Ficino also developed a detailed cosmology. On the outside of the universe is a super-celestial and unitary God associated with Uranus. Below is the Cosmic Mind, Nouw, which is a purely intelligible and supercelestial realm that is like God in being incorruptible and stable, but which is unlike him in being multiple, containing ideas and intelligences and angels that are the prototypes of what exists in the lower zone. This realm is associated with Saturn, and is what the four men in Love’s Labour’s Lost want. There was another tradition that associated the planet Saturn with melancholy—which held that the wise should therefore be depressed. Beneath the Cosmic Mind is the Cosmic Soul, anima mundana, a realm of pure causes rather than of pure forms, and associated with Jupiter, followed by a realm of Nature, a compound of form and matter, and finally a chaotic realm of Matter alone, which is formless and lifeless. Matter and Nature—every human being, beast, plant or mineral—are influenced by one or more of the celestial bodies and are governed by fate. Ficino and his followers found an analogous structure within the microcosm of man’s soul, which they said consisted of five faculties grouped under the headings of anima prima, the Higher Soul, and anima secunda, the Lower Soul. Anima prima is composed of Mind and Reason. Mind is contemplative and creative. It is analogous to, and participates in, the Divine mind. It can look upwards to the super-celestial and downward to Reason. Reason, which is closer to the lower soul, coordinates sense data according to the rules of logic. In contrast with the Lower Soul, it can either permit itself to be carried away by the lower sensations and emotions or struggle to surmount them. Anima secunda, the Lower Soul, lives in close contact with the body and consists of the three faculties that both direct and depend on physiological functions. The first is the faculty of propagation, nourishment, and growth, the second the faculty of external perception—the five senses, and the third the faculty of interior perception, or imagination. The Lower Soul, which is not free to make choices, is governed by the conjunction of celestial bodies and fate. Reason was seen as peculiar to man alone. Its practical efforts were associated with Jupiter, its contemplative efforts with Saturn. To the celestial and earthly Venuses discussed in Plato’s Symposium and in Ficino’s writing, Pico della Mirandola adds a third, who is an intermediary between the two. In Pico’s mythology Aphrodite Urania I is the daughter of Uranus and takes a human being from the particular to the universal, from individual to divine love. Aphrodite Urania II, the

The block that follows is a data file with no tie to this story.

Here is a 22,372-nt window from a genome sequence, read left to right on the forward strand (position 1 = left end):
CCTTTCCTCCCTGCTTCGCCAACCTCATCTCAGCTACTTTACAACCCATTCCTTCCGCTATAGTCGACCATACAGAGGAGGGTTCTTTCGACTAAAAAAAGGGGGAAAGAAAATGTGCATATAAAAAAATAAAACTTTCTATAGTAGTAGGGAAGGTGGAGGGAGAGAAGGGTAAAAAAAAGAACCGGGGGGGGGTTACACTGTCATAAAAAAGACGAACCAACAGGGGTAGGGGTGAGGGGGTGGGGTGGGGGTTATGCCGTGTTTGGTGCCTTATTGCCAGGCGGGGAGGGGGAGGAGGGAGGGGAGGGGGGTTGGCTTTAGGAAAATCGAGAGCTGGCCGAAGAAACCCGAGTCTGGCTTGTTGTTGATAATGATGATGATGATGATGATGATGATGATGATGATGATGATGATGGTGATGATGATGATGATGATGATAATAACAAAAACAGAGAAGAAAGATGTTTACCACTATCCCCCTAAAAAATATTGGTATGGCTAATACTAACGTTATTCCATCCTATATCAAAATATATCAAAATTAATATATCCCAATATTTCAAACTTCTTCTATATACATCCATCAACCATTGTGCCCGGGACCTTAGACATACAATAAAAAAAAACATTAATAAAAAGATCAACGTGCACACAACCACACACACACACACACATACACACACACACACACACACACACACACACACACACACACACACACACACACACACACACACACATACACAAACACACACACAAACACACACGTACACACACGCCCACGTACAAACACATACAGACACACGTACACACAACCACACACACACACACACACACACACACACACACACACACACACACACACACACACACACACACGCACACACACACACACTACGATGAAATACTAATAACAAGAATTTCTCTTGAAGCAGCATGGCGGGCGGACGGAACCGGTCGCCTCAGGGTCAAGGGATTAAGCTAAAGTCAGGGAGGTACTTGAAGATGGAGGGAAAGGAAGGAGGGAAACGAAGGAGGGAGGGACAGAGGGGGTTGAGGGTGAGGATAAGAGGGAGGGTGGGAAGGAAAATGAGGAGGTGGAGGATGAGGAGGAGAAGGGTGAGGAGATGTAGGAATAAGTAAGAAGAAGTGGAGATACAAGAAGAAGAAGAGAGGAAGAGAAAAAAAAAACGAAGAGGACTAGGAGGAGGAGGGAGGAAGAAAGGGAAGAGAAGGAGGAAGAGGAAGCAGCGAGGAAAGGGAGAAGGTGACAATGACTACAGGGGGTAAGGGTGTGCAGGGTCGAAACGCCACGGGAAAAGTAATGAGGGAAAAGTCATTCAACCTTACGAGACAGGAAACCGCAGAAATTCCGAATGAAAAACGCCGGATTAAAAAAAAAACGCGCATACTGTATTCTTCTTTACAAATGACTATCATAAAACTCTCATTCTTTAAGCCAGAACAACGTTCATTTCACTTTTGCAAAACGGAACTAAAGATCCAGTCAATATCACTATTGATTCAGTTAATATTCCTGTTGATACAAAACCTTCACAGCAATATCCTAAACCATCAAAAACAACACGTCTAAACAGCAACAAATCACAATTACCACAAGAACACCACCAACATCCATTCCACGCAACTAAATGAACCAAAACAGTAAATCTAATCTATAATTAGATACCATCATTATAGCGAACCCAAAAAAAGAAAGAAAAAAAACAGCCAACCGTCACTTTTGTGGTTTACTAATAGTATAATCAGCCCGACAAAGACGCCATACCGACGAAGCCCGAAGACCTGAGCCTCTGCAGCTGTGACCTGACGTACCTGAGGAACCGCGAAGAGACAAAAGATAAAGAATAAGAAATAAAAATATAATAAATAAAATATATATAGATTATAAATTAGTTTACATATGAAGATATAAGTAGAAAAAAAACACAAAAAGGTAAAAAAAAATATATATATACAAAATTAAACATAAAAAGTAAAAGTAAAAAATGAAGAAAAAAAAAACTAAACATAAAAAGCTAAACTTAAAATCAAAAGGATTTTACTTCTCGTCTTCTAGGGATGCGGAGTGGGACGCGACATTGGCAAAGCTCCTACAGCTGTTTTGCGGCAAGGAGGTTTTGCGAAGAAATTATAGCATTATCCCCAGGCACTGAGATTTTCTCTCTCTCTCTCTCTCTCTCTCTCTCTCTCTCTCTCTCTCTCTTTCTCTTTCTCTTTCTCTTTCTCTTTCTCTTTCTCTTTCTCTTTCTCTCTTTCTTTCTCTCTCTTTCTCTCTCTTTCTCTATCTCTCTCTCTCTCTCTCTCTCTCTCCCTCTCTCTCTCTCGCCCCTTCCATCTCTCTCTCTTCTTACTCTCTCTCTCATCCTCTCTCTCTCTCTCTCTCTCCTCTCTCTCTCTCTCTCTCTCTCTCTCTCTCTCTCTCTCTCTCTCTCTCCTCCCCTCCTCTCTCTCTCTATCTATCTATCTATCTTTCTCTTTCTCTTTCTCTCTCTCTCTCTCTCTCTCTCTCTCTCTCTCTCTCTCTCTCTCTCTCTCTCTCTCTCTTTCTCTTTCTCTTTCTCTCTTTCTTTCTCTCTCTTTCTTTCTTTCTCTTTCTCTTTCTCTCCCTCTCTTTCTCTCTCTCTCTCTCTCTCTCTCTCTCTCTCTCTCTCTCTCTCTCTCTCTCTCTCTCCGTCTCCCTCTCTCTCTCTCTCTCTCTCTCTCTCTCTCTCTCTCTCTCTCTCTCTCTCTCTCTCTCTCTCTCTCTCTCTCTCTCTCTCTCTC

125-80709_Auden_LecturesonShakespeare_5P.indd 36

6/28/19 1:54 AM

L OV E’ S L ABOU R’ S L O S T

37

figure he adds, is the daughter of Saturn and tries to make individual human love rational and compatible with the active life. Aphrodite Pandemos represents lust and is the daughter of Zeus and Dione. The four men in Love’s Labour’s Lost think they’re in the realm of Urania I, but are really in the realm of Urania II. A modern analogy of this mistake would be a missing vocation. People say, for example, “I want to write,” though nothing ever gets written. Why? First, they’re mistaken about writing. They aren’t specific: they say they want to “be a writer,” not that they want to “write such and such.” The eye is on the result, not on the process, and behind that is a lack of passion and of the willingness to go through the hard stages of training and study. You must be in love with your work, not with your self. In Mozart’s The Magic Flute, to do something involves risks, renunciations, suffering. In order to work, renouncing the pleasure principle, you must, like Tamino, fall in love before seeing. These people look at their own picture first. It’s an open possibility not to follow Tamino’s course—like the minor characters in Love’s Labour’s Lost and Papageno in The Magic Flute. The other way is the renunciation of ambition—you can’t have both. When you begin writing, you find it difficult and your mind wanders. If you regard only your ego, you act as if every word has to be a masterpiece, and if not, why finish? The four men in Shakespeare try to be serious in a frivolous way and are exposed. The ladies arrive, their resolutions are forgotten, and a courtly romance ensues, partly a parody of Christianity, and partly Platonic, with the sexes changed—the lovers are heterosexual, not homosexual as in Plato. It is a conscious game that can get too serious. Rosaline says that Cupid killed Katherine’s sister, and Katherine replies that, indeed, “He made her melancholy, sad, and heavy, / And so she died” (V.ii.14–15). The courtly manners represented in the play are also affected by the medieval and Renaissance traditions of courtly love, which began with the Troubadours in eleventh-century Provence and were codified in the early thirteenth century by Andreas Capellanus in a Latin work, De Arte Honeste Amandi. Andreas stipulated a number of rules of courtly love. First, the lovers must not be married. They must endure great difficulties in the achievement of their love, and must be jealous of a rival, which is undesirable in marriage, but is an essential proof of courtly love. Finally, the beloved noble lady must be treated as God. Since marriage was of convenance, not consent, and there was no free choice either for the man or the woman, love had to be sought outside marriage. But the beloved